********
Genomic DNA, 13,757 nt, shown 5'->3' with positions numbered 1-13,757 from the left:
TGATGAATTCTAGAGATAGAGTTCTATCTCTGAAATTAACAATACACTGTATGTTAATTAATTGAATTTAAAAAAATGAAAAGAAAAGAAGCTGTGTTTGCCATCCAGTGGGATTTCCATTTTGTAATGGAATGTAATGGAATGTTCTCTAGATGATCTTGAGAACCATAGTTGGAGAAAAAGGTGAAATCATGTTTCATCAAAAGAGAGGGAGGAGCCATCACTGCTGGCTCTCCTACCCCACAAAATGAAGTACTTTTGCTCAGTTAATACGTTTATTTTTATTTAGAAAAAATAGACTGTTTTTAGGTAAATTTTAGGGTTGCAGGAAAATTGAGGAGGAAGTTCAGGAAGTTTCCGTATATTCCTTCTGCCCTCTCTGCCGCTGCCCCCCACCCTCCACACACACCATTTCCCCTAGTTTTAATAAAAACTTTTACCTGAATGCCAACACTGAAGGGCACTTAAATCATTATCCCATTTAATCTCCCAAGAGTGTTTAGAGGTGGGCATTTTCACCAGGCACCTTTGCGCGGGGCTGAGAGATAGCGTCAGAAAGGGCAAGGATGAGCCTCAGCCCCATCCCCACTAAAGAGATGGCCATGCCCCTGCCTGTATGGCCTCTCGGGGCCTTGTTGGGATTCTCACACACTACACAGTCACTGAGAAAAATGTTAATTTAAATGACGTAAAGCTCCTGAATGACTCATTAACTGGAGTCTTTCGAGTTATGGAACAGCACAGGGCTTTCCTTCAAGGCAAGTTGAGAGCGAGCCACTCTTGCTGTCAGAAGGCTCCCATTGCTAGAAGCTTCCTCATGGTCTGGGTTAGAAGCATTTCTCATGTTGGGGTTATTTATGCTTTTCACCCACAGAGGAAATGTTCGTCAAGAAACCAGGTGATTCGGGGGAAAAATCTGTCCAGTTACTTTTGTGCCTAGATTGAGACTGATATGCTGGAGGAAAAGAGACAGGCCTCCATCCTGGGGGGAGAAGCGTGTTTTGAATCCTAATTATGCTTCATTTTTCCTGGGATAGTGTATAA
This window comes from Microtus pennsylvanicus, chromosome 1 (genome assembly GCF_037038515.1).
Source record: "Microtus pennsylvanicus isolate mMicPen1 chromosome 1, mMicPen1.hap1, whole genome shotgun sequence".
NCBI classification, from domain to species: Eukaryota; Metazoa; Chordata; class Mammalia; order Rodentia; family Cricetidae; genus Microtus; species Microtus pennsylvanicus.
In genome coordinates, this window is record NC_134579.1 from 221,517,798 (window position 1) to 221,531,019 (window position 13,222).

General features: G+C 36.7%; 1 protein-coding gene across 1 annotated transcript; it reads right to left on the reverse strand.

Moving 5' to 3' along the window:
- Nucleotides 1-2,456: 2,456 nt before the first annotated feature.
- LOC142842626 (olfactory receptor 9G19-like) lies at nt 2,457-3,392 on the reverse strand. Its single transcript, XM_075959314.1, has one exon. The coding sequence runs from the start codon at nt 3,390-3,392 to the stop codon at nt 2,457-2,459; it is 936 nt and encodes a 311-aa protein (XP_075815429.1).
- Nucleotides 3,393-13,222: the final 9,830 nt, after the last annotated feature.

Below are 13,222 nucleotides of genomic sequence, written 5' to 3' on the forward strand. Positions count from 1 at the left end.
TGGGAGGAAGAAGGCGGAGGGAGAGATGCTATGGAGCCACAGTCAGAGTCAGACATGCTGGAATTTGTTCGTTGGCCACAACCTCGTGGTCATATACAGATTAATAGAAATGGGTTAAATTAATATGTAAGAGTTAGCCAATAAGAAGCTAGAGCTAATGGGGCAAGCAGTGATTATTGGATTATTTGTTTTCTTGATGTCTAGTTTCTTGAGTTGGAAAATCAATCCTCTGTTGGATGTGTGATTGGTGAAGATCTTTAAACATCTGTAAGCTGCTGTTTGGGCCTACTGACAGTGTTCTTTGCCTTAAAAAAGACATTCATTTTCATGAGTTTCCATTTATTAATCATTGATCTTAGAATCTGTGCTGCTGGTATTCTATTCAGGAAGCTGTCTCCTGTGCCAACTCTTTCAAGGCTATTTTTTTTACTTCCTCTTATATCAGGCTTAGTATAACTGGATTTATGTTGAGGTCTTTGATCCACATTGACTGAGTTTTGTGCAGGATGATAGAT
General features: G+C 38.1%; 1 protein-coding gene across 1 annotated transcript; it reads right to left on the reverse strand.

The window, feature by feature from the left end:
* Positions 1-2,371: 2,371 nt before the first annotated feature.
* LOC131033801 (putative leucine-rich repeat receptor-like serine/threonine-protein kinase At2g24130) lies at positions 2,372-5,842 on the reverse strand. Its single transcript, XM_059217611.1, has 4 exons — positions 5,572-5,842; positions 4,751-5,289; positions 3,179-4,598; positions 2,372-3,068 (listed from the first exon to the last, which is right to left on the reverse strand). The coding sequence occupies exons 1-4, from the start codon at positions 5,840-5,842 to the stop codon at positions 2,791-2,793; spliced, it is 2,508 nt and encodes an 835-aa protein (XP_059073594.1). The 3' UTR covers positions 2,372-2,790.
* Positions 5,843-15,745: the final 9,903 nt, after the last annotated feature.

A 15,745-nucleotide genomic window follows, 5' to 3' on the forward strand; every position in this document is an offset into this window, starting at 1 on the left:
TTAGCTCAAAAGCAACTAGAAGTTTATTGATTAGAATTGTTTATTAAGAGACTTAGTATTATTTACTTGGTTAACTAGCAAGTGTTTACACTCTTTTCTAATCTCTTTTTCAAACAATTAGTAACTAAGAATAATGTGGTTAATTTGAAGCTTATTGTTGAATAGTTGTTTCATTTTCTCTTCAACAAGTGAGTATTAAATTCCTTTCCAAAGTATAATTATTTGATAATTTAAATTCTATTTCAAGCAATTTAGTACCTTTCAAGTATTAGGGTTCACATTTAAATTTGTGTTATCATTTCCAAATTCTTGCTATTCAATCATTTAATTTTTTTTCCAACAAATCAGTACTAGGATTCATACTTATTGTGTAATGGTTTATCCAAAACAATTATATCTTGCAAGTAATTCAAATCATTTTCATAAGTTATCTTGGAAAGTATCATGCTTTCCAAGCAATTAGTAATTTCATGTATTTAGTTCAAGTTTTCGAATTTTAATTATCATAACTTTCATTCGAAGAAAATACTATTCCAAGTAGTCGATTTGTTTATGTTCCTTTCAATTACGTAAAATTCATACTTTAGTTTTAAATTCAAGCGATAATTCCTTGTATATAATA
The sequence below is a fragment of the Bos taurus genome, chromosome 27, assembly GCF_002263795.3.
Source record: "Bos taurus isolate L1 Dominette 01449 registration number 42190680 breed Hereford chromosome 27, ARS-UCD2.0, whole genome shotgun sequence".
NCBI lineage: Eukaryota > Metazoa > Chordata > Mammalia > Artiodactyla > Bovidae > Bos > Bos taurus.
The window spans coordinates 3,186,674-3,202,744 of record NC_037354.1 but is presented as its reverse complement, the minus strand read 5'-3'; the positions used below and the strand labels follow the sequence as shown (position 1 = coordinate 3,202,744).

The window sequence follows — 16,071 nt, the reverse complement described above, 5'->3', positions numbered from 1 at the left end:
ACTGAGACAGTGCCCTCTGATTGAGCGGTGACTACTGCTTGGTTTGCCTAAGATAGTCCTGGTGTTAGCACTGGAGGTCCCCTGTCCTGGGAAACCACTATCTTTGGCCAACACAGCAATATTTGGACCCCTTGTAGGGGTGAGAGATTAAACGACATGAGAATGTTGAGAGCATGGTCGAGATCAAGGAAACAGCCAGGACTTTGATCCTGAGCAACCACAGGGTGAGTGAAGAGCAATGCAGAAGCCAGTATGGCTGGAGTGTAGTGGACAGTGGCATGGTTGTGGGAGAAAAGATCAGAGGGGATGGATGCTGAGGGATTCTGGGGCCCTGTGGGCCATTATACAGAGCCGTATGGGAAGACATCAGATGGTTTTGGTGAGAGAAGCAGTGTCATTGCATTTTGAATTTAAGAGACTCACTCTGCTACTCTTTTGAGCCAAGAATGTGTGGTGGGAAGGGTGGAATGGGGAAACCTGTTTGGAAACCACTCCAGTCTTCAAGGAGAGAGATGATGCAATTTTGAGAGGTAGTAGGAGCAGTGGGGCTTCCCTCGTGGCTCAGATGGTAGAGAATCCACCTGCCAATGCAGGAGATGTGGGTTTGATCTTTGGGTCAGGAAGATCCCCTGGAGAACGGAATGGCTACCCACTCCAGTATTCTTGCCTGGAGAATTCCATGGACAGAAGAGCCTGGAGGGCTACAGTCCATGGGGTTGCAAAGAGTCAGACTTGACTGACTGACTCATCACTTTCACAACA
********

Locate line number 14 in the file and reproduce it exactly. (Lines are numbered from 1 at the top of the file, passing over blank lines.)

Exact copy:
General features: G+C 38.1%; 1 protein-coding gene across 1 annotated transcript; it reads right to left on the reverse strand.